African National Congress at war… with itself

TimesLive

Sustained intimidation and late- night appeals from party bosses stopped disgruntled ANC members from trying to shut down Luthuli House, the party’s national head office in the Johannesburg CBD this week.

Leaders of the #OccupyLuthuliHouse campaign said they feared for their lives and those of their supporters but defied appeals by senior party members to cancel their march.

Their campaign is aimed at getting President Jacob Zuma to quit as party leader and the entire membership of the party’s powerful national executive committee to resign.

The ANC beefed up security in anticipation of the rebellion, and police closed off streets and set up razor-wire barriers.

The UMkhonto weSizwe Military Veterans’ Association dispatched more than 100 members – some of them carrying firearms – to block the protesters.

Members of the ANC Youth League also turned up to defend the party headquarters.

Armed “veterans” repeatedly clashed with the media, forcibly removing journalists from pavements outside Luthuli House, and preventing photographers and video cameramen from taking pictures.

“You must voetsek. You people are scum, filth. F**king pigs, who must die. If you do this [recording] you will be sorry,” several veterans screamed at journalists.

You must voetsek. You people are scum, filth. F**king pigs, who must die. If you do this [recording] you will be sorr

Foreign journalists were pushed away from Luthuli House and told they were not welcome in South Africa.

“You are imperialists. F**k off back to your lands. You will leave here in coffins.”

Gauteng police spokesman Colonel Lungelo Dlamini said the police were unaware of weapons being brandished by veterans at the demonstration – although they would have been evident to anyone at the scene.

Newspapers have established that last-minute frantic calls by “senior ANC leaders” convinced the march organisers to scale down to prevent an ugly confrontation with Zuma supporters.

Earlier in the day the organisers announced that they called on their supporters not to come because “we are aware that self-proclaimed defenders of Luthuli House have the aid of state machinery to cause disruptions”.

“If we also came with more numbers, it would have been bloody; it would have been very ugly,” said Ronald Lamola, former ANC Youth League deputy president.

He said the group was now lobbying other ANC leaders and structures to make a public call for Zuma and the entire national executive committee to resign and hold an early conference.

But he would not be drawn on the leaders who called them to scale down the march.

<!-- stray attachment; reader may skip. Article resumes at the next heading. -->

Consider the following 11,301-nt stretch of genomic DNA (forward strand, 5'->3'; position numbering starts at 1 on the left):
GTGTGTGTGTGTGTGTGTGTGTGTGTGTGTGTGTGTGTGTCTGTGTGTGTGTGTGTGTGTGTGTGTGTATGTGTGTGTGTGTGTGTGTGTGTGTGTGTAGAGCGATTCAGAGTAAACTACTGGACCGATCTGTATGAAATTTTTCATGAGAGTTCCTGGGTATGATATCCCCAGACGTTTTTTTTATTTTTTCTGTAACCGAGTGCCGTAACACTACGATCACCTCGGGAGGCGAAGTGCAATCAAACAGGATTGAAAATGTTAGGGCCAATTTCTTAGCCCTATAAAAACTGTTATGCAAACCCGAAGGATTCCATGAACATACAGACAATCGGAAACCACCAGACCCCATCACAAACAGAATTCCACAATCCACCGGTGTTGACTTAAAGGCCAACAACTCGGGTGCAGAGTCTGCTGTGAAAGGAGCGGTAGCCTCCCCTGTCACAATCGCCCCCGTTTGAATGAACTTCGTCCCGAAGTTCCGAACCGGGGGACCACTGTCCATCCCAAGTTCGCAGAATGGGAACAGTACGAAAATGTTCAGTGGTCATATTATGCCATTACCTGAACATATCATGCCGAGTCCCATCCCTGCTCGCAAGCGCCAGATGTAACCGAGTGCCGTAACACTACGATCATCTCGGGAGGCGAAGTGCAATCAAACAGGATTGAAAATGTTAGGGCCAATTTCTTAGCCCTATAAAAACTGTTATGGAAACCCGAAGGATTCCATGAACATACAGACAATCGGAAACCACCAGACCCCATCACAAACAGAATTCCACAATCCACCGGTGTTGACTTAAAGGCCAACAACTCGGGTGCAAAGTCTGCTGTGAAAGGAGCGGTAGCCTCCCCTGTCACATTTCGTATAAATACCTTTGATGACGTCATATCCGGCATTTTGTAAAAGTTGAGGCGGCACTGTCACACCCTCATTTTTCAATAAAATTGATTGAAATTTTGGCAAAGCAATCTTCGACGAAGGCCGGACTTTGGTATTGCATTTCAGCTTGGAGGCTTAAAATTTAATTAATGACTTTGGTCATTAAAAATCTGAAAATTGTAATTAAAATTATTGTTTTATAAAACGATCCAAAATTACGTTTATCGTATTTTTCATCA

Another organiser, who wished not to be named, said concerns were raised by Luthuli House that the MKMVA and ANCYL had taken positions that could lead to violent clashes.

“They were worried that the general public would join in and this would lead to a bigger protest,” a march organiser said. “We did not want to stop the march so we compromised and scaled it down.”

Veterans’ association chairman Kebby Maphatsoe had to intervene and order his members to allow ANC secretary-general Gwede Mantashe to take delivery of the marchers’ memorandum of demands.

sk mapatsoe

Maphatsoe said: “No one must be allowed to come to Luthuli House with petty issues that can be addressed at branch level.”

Inside Luthuli House there was shouting and screaming in what seemed to be a stormy confrontation between those who wanted to allow the marchers to present their memorandum and those who supported the veterans’ attempts to block the marchers.

ANCYL sources told The Times they were upset by the veterans’ attempts to stop Mantashe accepting the memorandum.

“We should have taken the higher ground. Those who were behind the #OccupyLuthuliHouse left on the higher ground. They were peaceful. All these old men wanted to do was fight wars they never got to finish.”

Meanwhile, police deployed members of the presidential protection unit to monitor the protest, which a senior police source described as “mysterious”.

“The PPU is a highly specialised unit which does not operate with crowd control weapons. They do not undergo crowd control management. Questions need to be asked why they were there when the president is in China for the G20 summit. The deputy president, who they are also tasked with protecting, was also not there so why were they there?” the source said.

Gauteng police spokesman Colonel Lungelo Dlamini, asked why the Presidential Protection Unit had been deployed when Zuma was in China, said: “Any unit may be deployed for any operation.”

 

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